Every flood victim who is waiting on a mobile home will be in their new housing by January 31, FEMA officials said Wednesday. 

To date, there remain 2,550 families displaced by the August flood and deemed eligible for a temporary housing unit that are still waiting for one. FEMA provided updates about their response to the devastating South Louisiana floods in a media conference call on Wednesday, responding to recent criticisms that their housing efforts have been wasteful and slow. 

Chuck Maskell, a FEMA federal coordinating officer, said that over the past month an average of 30 mobile home units have become ready for occupancy every day. The hope is to ramp that number up to 35 per day. 

To house everyone on the waiting list by the end of January, FEMA would need closer to 55 mobile homes readied daily. But FEMA officials say people are regularly being removed from the list. 

Tito Hernandez, a deputy federal coordinating officer for FEMA, said often times, when they finally connect with a person waiting for their mobile home, they've already finished their home construction, found a rental location or their damaged home has become livable through the Shelter at Home program, which provides modest repairs. 

But some local critics of FEMA have said if people are falling off the list because their home is now finished being repaired, it means the federal agency took too long to respond. 

Livingston Parish Emergency Director Mark Harrell called FEMA's mobile home program a total failure.

"My issue is with their incompetence, short and sweet," Harrell said about the federal agency. "We should be through with this. We're four months into this and I know people who are still staying in their cars." 

There are hundreds of FEMA trailers visible at the staging area in Baton Rouge, so Harrell said he doesn't understand why it's taking so long to serve flooded families. He also said there have been a long list of logistical complaints from people who received them, such as the unit being placed in a way that's inaccessible or on a neighbor's property. 

In one case, Harrell said, FEMA delivered the mobile home, but didn't provide the property owner keys to enter until a few weeks later. 

As of Wednesday, only about half of the eligible families have been placed in mobile homes. There have been 2,853 units staged at a property, but that figure includes almost 600 families still waiting for the final steps to be completed to move into them.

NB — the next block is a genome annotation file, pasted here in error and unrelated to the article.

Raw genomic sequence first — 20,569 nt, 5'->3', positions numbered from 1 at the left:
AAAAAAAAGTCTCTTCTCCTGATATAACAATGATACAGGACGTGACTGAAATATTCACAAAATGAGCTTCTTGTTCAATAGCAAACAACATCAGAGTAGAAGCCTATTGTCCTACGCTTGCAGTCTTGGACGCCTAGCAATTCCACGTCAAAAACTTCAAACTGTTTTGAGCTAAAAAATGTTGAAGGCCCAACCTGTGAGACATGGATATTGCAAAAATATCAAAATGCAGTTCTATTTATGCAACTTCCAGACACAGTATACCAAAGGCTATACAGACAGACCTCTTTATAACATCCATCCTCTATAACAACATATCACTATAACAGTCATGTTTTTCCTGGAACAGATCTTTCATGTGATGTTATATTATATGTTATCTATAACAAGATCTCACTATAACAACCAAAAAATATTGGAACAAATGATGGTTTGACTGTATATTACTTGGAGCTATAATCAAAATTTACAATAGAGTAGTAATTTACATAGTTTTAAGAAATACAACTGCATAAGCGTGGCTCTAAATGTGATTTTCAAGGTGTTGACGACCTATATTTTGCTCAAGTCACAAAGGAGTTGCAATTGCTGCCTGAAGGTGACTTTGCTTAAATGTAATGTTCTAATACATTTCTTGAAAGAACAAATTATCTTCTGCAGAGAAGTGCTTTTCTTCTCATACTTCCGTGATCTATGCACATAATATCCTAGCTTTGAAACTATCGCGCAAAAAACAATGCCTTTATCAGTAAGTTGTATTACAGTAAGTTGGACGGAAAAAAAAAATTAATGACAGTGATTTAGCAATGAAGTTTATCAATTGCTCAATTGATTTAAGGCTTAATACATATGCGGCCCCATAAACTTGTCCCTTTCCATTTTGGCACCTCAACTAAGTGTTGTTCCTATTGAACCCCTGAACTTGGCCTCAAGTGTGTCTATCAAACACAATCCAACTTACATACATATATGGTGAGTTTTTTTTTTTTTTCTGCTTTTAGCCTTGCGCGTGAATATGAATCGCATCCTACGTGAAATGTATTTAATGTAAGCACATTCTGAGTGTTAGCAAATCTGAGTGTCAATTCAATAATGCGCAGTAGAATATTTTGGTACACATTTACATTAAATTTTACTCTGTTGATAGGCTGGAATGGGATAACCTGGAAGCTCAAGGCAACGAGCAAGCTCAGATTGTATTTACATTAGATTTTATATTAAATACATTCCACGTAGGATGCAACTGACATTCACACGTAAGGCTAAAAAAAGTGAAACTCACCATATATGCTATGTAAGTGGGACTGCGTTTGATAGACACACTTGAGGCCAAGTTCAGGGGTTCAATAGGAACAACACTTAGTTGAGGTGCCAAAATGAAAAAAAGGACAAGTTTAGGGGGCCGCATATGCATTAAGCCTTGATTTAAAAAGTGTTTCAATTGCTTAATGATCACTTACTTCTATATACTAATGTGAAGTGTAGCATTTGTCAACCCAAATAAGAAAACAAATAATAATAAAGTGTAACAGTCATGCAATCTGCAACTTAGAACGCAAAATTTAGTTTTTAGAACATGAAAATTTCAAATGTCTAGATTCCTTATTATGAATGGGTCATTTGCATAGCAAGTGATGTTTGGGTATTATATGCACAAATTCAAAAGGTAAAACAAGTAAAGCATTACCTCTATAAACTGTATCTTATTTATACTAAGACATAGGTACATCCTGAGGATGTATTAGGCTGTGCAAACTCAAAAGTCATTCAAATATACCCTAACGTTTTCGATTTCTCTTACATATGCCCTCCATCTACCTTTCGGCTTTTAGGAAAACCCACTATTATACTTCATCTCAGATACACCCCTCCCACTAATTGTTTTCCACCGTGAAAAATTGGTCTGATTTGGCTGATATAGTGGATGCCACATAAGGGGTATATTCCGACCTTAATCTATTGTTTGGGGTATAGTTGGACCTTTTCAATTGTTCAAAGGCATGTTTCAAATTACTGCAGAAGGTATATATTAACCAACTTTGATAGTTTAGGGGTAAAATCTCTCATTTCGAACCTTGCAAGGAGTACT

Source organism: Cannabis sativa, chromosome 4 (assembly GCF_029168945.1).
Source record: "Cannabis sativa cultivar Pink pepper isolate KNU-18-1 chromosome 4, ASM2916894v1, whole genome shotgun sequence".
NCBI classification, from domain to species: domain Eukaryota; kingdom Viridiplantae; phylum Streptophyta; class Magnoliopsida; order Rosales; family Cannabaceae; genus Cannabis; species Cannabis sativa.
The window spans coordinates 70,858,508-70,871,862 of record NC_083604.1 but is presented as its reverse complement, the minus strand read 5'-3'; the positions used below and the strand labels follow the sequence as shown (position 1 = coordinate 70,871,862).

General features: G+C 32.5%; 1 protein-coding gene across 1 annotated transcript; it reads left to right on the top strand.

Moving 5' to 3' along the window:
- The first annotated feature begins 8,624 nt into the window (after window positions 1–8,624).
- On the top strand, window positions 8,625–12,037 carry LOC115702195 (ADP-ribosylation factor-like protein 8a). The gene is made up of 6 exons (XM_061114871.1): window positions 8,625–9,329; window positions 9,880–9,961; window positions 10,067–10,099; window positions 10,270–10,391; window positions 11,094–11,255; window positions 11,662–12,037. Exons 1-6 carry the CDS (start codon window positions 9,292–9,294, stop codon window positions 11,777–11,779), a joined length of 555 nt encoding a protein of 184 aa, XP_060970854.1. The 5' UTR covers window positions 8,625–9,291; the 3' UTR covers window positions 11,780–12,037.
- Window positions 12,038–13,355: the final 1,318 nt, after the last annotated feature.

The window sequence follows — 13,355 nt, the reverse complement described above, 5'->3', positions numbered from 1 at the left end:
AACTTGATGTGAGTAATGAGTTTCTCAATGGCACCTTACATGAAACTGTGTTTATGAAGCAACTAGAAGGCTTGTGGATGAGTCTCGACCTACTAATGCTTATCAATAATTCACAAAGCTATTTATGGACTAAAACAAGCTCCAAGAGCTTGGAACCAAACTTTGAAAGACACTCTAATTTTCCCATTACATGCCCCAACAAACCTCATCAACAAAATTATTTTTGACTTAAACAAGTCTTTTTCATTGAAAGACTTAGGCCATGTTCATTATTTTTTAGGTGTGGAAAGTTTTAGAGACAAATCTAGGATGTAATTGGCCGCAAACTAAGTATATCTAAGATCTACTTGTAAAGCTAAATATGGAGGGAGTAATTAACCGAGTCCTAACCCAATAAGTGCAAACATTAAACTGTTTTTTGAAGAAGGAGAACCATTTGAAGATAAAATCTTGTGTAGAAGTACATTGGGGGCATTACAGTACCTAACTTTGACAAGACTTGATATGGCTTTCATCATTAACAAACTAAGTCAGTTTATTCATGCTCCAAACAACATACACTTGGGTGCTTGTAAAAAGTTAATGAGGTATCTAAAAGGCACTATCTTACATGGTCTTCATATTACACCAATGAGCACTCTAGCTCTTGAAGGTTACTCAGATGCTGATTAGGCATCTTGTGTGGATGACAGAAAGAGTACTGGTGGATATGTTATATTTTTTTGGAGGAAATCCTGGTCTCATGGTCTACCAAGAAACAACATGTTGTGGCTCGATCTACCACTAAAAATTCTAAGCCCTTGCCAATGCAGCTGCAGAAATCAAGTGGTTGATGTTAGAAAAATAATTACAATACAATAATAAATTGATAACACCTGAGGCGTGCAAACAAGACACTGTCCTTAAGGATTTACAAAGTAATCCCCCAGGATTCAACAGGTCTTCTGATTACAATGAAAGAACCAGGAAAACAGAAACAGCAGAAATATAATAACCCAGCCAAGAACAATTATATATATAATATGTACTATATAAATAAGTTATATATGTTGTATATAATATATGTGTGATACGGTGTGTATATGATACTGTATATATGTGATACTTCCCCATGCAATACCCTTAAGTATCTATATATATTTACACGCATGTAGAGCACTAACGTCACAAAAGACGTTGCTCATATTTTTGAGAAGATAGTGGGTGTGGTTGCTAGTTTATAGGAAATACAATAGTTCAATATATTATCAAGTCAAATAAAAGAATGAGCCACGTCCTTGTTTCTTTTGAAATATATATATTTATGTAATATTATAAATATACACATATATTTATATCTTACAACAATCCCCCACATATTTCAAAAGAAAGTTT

Hernandez stressed that FEMA's role is to provide temporary housing solutions to displaced flood victims. 

He said mobile homes have always been considered a measure of last resort. 

"Putting mobile homes in, with the customizing and installation, it's more like putting in permanent housing," Hernandez said. "That's why it's taking time, because it's not our mission." 

With the exception of about 100 cases, where there were family or medical emergencies, the mobile homes have been assigned in order of those who registered first, FEMA officials said. 

Earlier this week, The Advocate reported that the average cost FEMA was spending on a mobile home for the unit and installation was between $129,000 and $150,000. 

On Wednesday, FEMA officials, who couldn't speak specifically about costs, said some of those expenses could be defrayed by reusing the mobile homes in a future emergency. 

By February 2018, the mobile homes will be picked up from victims to be refurbished and stored for future used. But officials couldn't immediately say what sort of additional expense would be required for the refurbishing, hauling or leasing land to store the units. 

Hernandez said all of the units being used for Louisiana's flood victims are brand new, and he said he wasn't sure of specific examples where the mobile homes had been refurbished and re-used for victims of a different disaster. 

FEMA is still providing hotel sheltering to 1,641 families in the state and $128 million has been spent to provide rental assistance to 152,00 victims. 

The Shelter at Home program is also being extended until the end of January. That program provides up to $15,000 worth of home repairs to make damaged homes livable, while the longer renovation continues. But registration for Shelter at Home is over. Only those who already registered and are still awaiting help will be eligible, officials said.

Follow Rebekah Allen on Twitter, @rebekahallen.